The Plain People of Ireland: Talking of cards, there is nothing to beat a good game of solo, best game of the whole lot, hear young slips of girls talking about their bridge and all the rest of it make you sick.
Myself: Pray continue, you interest me strangely.
The Plain People of Ireland: To be stuck inside there in the back room of an evenin’ with a few of the lads, a couple dozen stout in the corner and ten to fifteen bob in the middle of the table, Lord save us, what more could a man ask?
Myself: Personally, I am never happy when I am away from my beloved books.
The Plain People of Ireland: And not a word spoken, every man for himself, every card counted, a trump down on the ace of spades as often as you like.
Myself: Ay indeed.20
Within this sequence, na gCopaleen asserts his intellectual superiority over The Plain People of Ireland and demonstrates his cultural capital in his stated preference for books over playing cards. While the act of playing cards for money is not inherently prescribed to the lower classes, the specification of the game happening in the back room of a pub with ‘the lads’ in complete silence, with low buy-ins and pints of stout, stands in stark opposition to the glamour of high stakes games in posh casinos with expensive cocktails and banter that may attract a well-read, well-off clientele. Na gCopaleen’s stated preference for books over cards, then, situates him within the cohort who would prefer the latter over the former.
Brooker describes na gCopaleen as a figure who ‘seems to know an immense, intimidating amount. He expounds and opines on architecture, painting, music, philosophy, and politics as well as literature; his ability to turn up one day in Latin and the next in Irish must have sealed the sense of unassailable erudition.’21 Na gCopaleen uses this perception fully to his own benefit; after opining about the electric chair, and discussing the logistics of a theoretical prison break to avoid that fate with The Plain People, he digresses to point out a mistake he has discovered while reading:
PROBABLY A MISTAKE
I was looking into an English Dictionary (yes – the other day) and came across this mistake:
‘Intelligentzia: the part of a nation (esp. the Russian) that aspires to independent thinking.’22
Na gCopaleen ponders why there would be an ‘assumption that every nation has two parts, one being Russian?,’ in line with what Fagan describes as the persona’s ‘primary mode of pedantry masquerading as connoisseurship.’23 The columnist then concedes that Ireland does have a population that holds itself apart from the rest of the country, pointing to ‘that introspective crowd from Cork.’ The passive-aggressive aside toward Corkonians advances the conceit: while even now the county is commonly referred to as the ‘People’s Republic of Cork,’ with various levels of seriousness,24 a Dublin-based author dismissing Cork as analogous to Russia in 1943 reinforces his own position of supposed cultural superiority. He finishes the segment stating: ‘A bad business, opening dictionaries; a thing I very rarely do. I try to make it a rule never to open my mouth, dictionaries, or hucksters’ shops.’25 This pedantry allows him to position himself firmly in the stereotypical role of the public intellectual; the type that, despite his own protestations, not only will open a dictionary, but will also take umbrage at what he finds there. The performance displays an aspiration to ‘independent thinking,’ which, ironically, aligns na gCopaleen with the very definition of the ‘Intelligentzia’ he is ridiculing.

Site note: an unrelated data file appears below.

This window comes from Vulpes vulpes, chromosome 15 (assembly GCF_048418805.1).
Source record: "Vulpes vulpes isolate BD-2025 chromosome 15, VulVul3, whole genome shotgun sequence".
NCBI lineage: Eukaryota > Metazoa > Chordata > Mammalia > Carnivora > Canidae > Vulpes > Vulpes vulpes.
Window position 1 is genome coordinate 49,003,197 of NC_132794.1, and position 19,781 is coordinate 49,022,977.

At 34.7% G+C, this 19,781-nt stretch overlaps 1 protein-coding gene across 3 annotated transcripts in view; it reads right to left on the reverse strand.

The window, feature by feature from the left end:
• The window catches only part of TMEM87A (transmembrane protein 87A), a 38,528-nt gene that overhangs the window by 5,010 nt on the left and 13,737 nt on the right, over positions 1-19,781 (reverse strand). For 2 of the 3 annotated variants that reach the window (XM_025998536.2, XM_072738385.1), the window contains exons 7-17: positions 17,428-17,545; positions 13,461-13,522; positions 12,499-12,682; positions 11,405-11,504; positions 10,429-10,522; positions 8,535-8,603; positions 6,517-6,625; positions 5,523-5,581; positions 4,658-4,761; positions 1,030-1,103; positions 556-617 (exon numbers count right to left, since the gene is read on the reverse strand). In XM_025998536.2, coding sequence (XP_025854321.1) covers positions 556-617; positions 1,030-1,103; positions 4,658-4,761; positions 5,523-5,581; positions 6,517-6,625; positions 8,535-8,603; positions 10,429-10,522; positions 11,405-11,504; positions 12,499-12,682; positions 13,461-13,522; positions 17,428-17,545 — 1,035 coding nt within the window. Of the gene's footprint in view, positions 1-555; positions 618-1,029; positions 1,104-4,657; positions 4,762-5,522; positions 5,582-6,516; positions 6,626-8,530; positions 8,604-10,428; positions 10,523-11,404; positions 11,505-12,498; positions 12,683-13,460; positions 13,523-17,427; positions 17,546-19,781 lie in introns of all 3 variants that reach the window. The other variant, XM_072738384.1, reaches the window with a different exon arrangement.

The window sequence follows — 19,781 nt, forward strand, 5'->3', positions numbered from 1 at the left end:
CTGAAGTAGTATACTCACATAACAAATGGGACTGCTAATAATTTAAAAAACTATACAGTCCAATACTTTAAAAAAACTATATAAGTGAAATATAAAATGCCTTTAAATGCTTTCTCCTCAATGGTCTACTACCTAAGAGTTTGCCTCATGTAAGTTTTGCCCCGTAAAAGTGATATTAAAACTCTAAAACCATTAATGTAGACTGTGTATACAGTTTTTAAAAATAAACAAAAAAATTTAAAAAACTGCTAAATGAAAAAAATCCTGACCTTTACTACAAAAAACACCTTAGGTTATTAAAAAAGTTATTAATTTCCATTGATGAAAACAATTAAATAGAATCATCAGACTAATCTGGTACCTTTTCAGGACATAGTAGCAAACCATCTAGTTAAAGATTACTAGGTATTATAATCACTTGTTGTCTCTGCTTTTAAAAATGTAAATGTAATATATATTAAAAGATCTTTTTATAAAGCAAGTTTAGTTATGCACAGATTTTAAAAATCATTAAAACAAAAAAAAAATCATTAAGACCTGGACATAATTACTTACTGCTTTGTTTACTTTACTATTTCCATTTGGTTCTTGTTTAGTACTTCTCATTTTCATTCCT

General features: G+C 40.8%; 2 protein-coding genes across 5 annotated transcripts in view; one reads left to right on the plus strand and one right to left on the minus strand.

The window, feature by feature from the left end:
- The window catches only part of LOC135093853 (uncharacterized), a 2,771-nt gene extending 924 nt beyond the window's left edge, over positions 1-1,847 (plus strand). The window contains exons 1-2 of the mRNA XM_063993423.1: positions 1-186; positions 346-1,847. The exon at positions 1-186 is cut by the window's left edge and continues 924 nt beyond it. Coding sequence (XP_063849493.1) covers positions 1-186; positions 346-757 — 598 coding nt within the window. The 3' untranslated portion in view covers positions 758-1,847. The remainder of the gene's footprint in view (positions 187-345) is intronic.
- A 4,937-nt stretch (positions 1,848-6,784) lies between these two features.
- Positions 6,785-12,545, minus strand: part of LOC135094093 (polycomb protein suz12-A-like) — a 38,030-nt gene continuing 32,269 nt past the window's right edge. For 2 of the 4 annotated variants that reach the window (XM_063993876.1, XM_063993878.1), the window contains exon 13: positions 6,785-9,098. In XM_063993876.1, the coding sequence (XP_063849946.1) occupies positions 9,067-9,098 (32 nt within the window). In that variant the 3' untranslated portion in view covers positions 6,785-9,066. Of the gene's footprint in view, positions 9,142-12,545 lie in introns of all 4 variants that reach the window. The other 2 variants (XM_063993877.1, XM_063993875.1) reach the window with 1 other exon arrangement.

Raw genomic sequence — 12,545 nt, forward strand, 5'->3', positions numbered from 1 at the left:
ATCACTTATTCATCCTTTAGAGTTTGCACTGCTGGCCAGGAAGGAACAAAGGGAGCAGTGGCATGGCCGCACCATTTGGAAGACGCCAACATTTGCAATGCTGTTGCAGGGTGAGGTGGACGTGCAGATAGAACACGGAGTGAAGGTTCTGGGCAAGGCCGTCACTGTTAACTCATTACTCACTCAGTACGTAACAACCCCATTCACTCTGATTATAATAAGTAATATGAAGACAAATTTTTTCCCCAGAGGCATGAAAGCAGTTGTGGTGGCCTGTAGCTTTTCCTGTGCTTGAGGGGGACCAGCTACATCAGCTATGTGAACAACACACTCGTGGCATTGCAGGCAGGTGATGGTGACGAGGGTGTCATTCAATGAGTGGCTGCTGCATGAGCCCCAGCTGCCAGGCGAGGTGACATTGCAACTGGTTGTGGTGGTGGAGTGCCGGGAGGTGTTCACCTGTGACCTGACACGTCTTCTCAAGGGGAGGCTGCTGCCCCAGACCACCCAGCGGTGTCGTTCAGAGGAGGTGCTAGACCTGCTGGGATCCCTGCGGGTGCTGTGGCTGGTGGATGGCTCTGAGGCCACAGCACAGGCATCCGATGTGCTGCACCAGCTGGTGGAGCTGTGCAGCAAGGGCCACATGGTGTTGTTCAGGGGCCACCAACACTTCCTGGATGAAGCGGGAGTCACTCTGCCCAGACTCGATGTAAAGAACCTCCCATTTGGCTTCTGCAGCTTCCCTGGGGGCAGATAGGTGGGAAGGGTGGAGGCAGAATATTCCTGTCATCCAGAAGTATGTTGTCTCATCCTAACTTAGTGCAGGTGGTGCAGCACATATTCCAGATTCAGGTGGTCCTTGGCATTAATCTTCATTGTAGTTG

Na gCopaleen is familiar with his audience, both the fabricated Plain People of Ireland and the actual readers of The Irish Times, and with their depth of knowledge, or lack thereof. It is unclear, however, whether he is making jokes at the expense of his audience or himself; either case would be consistent with his persona. The inclusion of The Plain People serves to deflate na gCopaleen’s ‘literary grandiosity’ and, at the same time, is ‘deliberately pointed to a band of readers out there who would never get the joke.’26 Nevertheless, na gCopaleen attempts to appease The Plain People, at least occasionally, with his asides, although he is occasionally met with some vitriol:
I WISH to take the opportunity of wishing all and sundry a happy new year and many happy returns
The Plain People of Ireland: It’s a bit late in the day.
Myself: If my simple and heartfelt greeting is to be questioned or discussed, I’ll withdraw it.
The Plain People of Ireland: Go ahead and withdraw it.